More than two years after the inception of #MeToo movement, Harvey Weinstein is not an “alleged rapist” anymore. In what’s being hailed as a landmark trial, on Monday, a New York jury held former film producer and convicted sex offender guilty of sexual assault in the first degree involving one woman and rape in the third degree involving another. The infamous movie mogul was handcuffed and was taken into custody after the verdict. Harvey faces a minimum sentence of at least five years in prison. And after more than 100 testimonies and the subsequent global movement later, this might not look enough, but it is the beginning of something important and, for the moment, let’s hail the verdict for just that.
It was on October 5, 2017, that the clock started ticking for Harvey with journalists Jodi Kantor and Megan Twohey’s incriminating story in The New York Times. Here's a timeline of events that led him to court.
It was the first time actress Ashley Judd accused Harvey Weinstein on record but she was not the only one with a blow by blow account of her ordeal with him. The story covered a timeline of over three decades narrating Harvey's sexual exploits throughout his career. And while he did release a public statement, it sadly opened with an explanation for his misconduct, which he very conveniently attributed to working in “the ‘60s and ‘70s, when all the rules about workplace and behaviour were different.”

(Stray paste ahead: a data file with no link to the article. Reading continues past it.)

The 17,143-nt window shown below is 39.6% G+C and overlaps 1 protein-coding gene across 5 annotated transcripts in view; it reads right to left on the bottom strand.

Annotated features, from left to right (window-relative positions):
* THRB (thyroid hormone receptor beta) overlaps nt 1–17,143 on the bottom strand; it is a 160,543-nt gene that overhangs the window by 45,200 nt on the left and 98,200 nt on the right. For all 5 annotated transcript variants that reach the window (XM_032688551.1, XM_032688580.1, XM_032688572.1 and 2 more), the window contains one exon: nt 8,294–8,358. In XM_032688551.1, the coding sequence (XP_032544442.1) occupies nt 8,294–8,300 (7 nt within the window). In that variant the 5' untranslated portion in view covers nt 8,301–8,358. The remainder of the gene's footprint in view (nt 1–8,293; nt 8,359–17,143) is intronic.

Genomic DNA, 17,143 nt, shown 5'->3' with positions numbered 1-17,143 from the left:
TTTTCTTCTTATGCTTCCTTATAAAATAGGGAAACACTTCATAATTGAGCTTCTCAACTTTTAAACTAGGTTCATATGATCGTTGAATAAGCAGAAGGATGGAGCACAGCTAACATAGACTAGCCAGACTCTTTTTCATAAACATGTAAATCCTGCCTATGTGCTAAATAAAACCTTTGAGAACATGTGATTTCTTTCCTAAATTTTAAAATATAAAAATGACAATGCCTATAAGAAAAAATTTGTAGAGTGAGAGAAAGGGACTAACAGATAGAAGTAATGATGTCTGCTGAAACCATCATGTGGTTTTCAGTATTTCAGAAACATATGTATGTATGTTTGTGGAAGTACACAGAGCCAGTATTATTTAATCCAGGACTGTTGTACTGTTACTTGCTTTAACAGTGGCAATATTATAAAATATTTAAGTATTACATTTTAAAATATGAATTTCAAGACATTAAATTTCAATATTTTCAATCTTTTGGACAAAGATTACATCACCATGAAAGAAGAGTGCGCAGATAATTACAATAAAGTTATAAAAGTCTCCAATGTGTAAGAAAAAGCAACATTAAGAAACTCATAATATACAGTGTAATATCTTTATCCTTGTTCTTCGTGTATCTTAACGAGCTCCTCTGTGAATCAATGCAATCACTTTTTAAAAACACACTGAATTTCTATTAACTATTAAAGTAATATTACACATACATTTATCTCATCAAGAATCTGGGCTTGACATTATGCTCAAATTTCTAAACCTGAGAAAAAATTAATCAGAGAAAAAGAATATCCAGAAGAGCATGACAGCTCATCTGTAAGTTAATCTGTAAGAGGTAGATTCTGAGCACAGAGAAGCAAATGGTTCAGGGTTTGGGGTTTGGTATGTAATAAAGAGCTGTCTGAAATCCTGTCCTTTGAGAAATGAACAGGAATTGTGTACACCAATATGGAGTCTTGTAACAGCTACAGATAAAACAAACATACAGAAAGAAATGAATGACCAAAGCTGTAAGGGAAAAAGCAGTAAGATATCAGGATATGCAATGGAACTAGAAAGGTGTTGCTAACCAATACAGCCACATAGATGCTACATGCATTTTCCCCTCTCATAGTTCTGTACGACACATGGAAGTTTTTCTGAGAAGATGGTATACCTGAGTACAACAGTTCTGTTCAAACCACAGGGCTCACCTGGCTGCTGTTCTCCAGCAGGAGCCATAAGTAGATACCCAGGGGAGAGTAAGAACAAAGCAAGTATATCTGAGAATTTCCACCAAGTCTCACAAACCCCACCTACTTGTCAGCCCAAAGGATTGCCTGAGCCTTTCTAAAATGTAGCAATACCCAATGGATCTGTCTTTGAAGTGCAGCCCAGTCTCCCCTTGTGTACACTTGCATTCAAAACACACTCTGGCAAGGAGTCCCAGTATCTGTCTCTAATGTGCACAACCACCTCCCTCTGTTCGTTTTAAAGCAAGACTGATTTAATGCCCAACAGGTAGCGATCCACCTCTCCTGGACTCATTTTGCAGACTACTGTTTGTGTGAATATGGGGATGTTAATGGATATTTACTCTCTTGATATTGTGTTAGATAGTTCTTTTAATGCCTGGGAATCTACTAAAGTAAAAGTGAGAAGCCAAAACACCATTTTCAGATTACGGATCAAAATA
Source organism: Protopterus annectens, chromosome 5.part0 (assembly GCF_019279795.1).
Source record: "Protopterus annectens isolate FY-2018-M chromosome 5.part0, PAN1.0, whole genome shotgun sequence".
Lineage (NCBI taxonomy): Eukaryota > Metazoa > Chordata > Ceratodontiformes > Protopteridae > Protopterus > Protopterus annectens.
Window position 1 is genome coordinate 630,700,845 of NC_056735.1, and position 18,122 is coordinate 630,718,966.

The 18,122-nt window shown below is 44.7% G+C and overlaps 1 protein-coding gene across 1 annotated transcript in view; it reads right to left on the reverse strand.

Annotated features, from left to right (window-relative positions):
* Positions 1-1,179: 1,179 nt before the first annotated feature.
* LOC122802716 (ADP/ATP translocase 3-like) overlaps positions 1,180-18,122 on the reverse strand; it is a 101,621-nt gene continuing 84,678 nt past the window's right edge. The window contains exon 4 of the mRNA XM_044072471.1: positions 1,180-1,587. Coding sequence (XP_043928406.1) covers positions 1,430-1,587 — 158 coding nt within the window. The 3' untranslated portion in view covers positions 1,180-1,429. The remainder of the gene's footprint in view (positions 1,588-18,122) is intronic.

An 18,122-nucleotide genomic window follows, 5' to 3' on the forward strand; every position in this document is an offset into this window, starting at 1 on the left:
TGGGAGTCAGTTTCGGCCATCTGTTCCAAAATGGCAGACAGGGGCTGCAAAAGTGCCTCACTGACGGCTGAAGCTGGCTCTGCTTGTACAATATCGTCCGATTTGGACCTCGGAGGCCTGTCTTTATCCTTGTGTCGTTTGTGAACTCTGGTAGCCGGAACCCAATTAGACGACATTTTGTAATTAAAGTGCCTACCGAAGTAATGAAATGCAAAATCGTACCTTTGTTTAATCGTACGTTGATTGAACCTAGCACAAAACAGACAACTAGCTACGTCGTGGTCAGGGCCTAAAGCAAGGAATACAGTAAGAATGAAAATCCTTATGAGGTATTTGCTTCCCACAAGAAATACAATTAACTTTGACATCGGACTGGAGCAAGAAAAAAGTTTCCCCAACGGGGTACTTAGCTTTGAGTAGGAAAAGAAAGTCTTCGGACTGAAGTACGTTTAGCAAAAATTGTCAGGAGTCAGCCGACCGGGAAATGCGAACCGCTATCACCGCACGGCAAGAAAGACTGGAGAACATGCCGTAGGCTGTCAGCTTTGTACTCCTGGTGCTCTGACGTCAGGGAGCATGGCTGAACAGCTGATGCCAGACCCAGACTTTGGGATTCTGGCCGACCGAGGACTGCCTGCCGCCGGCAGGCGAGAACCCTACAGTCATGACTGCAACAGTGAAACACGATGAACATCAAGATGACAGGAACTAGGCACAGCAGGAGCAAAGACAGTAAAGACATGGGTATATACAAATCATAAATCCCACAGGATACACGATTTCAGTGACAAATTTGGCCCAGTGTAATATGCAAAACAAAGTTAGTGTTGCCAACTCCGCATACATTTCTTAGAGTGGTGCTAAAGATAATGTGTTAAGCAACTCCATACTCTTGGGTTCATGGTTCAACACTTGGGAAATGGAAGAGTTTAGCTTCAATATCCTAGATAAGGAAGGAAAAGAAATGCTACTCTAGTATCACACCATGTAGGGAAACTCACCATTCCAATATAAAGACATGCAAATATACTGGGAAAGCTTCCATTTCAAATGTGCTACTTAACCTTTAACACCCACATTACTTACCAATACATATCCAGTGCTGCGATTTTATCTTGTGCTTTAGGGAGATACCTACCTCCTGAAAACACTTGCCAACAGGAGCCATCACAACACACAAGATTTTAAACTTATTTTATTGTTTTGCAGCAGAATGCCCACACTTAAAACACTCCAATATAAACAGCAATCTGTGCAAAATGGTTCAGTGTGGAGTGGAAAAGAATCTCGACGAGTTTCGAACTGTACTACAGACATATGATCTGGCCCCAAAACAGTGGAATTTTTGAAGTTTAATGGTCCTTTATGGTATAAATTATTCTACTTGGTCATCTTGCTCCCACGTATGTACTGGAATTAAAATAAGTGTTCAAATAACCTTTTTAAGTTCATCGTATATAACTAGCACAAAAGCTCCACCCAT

Little would have Harvey known that the non-apologetic “apology,” reeking of his deep-seated hypocrisy would agitate over 100 women within a couple of days. The accounts were jarring and Harvey was soon shown doors from his own production company. It only accelerated from there.
On October 10, 2017, Ronan Farrow wrote a story for New Yorker where he filed testimonies of 13 different women against Harvey. Soon enough on November 6, 2017, he followed it with an incriminating story on how Harvey employed ex-Mossad agents (the national intelligence agency of Israel) to keep a track on women who might reveal his ugly face to the world.
While all these narratives constantly threatened Harvey’s positioning in Hollywood, they also catalysed a unique movement. On October 16, 2017, actress Alyssa Milano encouraged people to share their own experiences of sexual harassment and what followed was almost unprecedented. From #BalanceTonPorc in France to #Ana_kaman in Arab countries, it did not take long for #MeToo to culminate into a global movement.
Consequently, many influential names were brought down including actor Larry Nassar, Roy Price, former president of Amazon, chef John Besh, actors Kevin Spacey, Aziz Ansari, comedian Bill Cosby, and more. Closer home, the likes of Nana Patekar, Alok Nath, Sajid Khan, Anu Malik, MJ Akbar, and more faced the #MeToo heat. Now, as the #MeToo reached Oscars and Golden Globes subsequently and also led way to another substantial movement, #TimesUp, just one question remained: how many of those accused actually faced legal consequences?
While any concrete actions, whatsoever, remained a distant dream in India, the scene overseas wasn't too helpful either. Though a handful of men did face professional consequences for their misdemeanors, apart from Larry Nassar and Bill Cosby, a few faced actual legal penalisation.